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Publication numberUS7671489 B1
Publication typeGrant
Application numberUS 10/051,726
Publication dateMar 2, 2010
Filing dateJan 17, 2002
Priority dateJan 26, 2001
Fee statusPaid
Publication number051726, 10051726, US 7671489 B1, US 7671489B1, US-B1-7671489, US7671489 B1, US7671489B1
InventorsAllan Paul T. Uy, Richard Joseph McConnell
Original AssigneeSirf Technology, Inc.
Export CitationBiBTeX, EndNote, RefMan
External Links: USPTO, USPTO Assignment, Espacenet
Method and apparatus for selectively maintaining circuit power when higher voltages are present
US 7671489 B1
Abstract
A method and apparatus for detecting the presence of a specified voltage source and automatically switching off a second voltage source regardless of voltage source potential of the two voltage sources are disclosed. The present invention uses pinch-off of a JFET, controlled by an inverter, to control a backup power supply based on the availability of the main supply.
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Claims(12)
1. An apparatus for selectively providing power from a secondary power source, comprising:
a field effect transistor, having a source coupled to the secondary power source;
a first diode, coupled to a drain of the field effect transistor and to a device to be powered;
a second diode, coupled to the primary power source and the device to be powered; and
an inverter, coupled to the primary power source and to a gate of the field effect transistor, wherein the inverter maintains the field effect transistor in a pinched-off condition and prevents a current flow from the secondary power source whenever the primary power source is available.
2. The apparatus of claim 1, wherein the field effect transistor is a depletion mode field effect transistor.
3. The apparatus of claim 2, wherein the depletion mode field effect transistor is an n-channel depletion mode field effect transistor.
4. The apparatus of claim 1, wherein the field effect transistor is an enhancement mode field effect transistor.
5. The apparatus of claim 4, wherein the enhancement mode transistor is a p-channel enhancement mode field effect transistor.
6. An apparatus for selectively providing power from a secondary power source, comprising:
a first diode, coupled between the primary power source and a device to be powered;
a second diode, coupled to the secondary power source;
a field effect transistor, having a source coupled to the second diode and a drain coupled to the first diode and the device to be powered; and
an inverter, coupled to the primary power source and to a gate of the field effect transistor, wherein the inverter maintains the field effect transistor in a pinched-off condition and prevents a current flow from the secondary power source whenever the primary power source is available.
7. The apparatus of claim 6, wherein the field effect transistor is a depletion mode field effect transistor.
8. The apparatus of claim 7, wherein the depletion mode field effect transistor is an n-channel depletion mode field effect transistor.
9. The apparatus of claim 6, wherein the field effect transistor is an enhancement mode field effect transistor.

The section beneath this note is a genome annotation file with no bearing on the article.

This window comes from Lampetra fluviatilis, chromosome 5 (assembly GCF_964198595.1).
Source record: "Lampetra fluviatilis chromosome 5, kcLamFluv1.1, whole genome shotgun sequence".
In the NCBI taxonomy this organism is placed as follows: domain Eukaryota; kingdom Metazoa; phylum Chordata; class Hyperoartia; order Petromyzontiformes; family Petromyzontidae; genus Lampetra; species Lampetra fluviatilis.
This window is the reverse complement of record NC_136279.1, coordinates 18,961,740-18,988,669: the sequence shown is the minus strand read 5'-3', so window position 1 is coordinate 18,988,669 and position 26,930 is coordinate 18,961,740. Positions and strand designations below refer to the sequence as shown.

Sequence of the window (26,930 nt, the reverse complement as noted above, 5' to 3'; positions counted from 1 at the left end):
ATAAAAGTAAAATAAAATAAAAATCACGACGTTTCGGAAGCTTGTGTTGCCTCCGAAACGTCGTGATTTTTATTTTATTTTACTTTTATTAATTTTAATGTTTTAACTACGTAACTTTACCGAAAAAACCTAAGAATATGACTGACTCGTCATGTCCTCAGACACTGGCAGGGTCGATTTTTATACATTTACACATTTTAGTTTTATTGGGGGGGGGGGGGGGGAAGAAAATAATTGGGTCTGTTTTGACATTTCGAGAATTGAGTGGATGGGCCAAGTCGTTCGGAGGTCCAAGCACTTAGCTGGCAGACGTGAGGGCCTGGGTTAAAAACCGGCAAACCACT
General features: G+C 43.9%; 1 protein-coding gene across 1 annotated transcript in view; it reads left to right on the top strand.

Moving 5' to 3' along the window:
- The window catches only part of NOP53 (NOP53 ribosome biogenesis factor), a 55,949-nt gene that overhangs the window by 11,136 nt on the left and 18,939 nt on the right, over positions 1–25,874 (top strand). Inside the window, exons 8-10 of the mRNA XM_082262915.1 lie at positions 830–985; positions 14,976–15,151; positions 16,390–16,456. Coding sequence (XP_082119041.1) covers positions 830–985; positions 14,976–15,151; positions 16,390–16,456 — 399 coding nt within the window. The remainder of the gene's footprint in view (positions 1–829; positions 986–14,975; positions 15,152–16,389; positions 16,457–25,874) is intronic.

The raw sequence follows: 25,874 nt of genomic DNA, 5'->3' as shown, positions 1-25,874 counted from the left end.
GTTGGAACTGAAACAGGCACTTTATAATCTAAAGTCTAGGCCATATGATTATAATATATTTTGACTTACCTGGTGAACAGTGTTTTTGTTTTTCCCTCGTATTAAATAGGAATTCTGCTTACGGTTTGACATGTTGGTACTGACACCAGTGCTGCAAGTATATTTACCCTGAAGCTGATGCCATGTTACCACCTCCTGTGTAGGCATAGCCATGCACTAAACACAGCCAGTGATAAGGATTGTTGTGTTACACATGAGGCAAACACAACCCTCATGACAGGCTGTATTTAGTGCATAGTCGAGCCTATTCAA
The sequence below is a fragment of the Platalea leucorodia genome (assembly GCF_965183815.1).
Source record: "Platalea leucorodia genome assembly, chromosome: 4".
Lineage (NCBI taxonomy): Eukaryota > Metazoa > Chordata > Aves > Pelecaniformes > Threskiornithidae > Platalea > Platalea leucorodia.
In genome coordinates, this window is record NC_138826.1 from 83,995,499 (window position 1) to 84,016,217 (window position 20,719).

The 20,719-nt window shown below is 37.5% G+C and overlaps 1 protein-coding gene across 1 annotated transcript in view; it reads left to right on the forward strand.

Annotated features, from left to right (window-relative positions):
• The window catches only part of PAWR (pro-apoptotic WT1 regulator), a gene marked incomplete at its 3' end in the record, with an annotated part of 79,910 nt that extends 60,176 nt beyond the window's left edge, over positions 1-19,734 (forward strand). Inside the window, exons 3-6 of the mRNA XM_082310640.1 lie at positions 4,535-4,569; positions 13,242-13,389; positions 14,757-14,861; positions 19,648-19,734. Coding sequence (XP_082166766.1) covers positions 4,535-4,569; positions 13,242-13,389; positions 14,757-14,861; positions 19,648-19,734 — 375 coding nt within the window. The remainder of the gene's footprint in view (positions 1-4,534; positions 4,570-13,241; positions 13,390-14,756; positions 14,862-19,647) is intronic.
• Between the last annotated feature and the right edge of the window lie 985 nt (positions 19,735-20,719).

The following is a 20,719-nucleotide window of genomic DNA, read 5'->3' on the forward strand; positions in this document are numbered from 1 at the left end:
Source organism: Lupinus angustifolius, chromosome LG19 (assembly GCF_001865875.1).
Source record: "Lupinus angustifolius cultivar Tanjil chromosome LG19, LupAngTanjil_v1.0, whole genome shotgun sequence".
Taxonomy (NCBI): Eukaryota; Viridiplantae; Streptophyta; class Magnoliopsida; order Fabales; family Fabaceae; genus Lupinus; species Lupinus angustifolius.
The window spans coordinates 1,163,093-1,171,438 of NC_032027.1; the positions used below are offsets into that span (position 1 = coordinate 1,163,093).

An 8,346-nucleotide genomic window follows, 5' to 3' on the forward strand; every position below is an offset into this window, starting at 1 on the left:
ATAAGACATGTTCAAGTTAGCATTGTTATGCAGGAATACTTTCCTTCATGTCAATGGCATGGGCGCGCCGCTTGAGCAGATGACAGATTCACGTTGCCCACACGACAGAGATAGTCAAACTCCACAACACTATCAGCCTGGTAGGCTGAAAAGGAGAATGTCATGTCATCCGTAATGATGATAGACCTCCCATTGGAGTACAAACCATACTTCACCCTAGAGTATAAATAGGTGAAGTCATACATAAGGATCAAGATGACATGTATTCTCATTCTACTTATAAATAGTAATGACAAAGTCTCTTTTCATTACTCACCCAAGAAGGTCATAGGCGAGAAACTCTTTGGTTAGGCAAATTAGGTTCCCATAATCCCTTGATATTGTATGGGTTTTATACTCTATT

10. The apparatus of claim 9, wherein the enhancement mode transistor is a p-channel enhancement mode field effect transistor.
11. The apparatus of claim 1, further including a reset integrated circuit (“IC”) coupled to the inverter.
12. The apparatus of claim 6, further including a reset IC coupled to the inverter.
Description
CROSS-REFERENCE TO RELATED APPLICATIONS

This application claims priority under 35 U.S.C. §119(e) of U.S. Provisional Patent Application No. 60/264,533, filed Jan. 26, 2001, entitled “METHOD AND APPARATUS FOR SELECTIVELY MAINTAINING CIRCUIT POWER WHEN HIGHER VOLTAGES ARE PRESENT,” by Allan Uy et al, which application is incorporated by reference herein.

BACKGROUND OF THE INVENTION

1. Field of the Invention

The present invention relates in general to a low voltage, low current, supply switching circuit, and in particular to a method and apparatus for selectively maintaining circuit power when higher supply voltages are present.

2. Description of the Related Art

Almost all modern electronics utilize memory or other circuits that require power even after system power is turned off. Such power is typically called backup power, and is used to maintain timekeeping and Random Access Memory (RAM) for such purposes as program storage and other data storage that may be needed when main power is restored. Backup power can also be used as a bridge for situations when main power is disabled for a short period of time to enable users to turn off devices in an orderly manner.

Typically, a battery or a small amount of current from the main supply that feeds a capacitor is used to provide this backup power. In mobile devices, where the device is not plugged into an electrical outlet, battery power is almost always used. As such, backup power requirements must include circuits that attempt to maximize the life of the battery used for backup power. Typically, a circuit is provided that switches the battery off, i.e., such that the battery is disconnected from the load, when the higher voltage main power supply is applied to the circuit.

As mobile devices, e.g., cellular telephones, Personal Data Assistants (PDAs), laptop computers, etc. are decreased in size and weight, smaller batteries are used, and therefore, such devices must also decrease power consumption. Further, such devices have added new features, e.g., call waiting in cellular telephones, internet access from PDAs, Global Positioning System (GPS) receivers used for location services in cellular telephones, laptop computers, and PDAs, etc. As such, the main circuitry, as well as circuitry that may need backup power, has increased, and, along with it, power consumption.

Typically, to decrease power consumption, supply voltages of the device are decreased. However, standard batteries are currently only available in pre-defined voltages (e.g. 1.5V, 3.0V). Therefore, it is possible that a desired decreased supply voltage falls in between two standard battery voltages, where only the higher voltage battery is usable in the design. This instance presents a problem for typical switching solutions, because the typical solution for switching the power may not turn the backup battery off when main power is applied.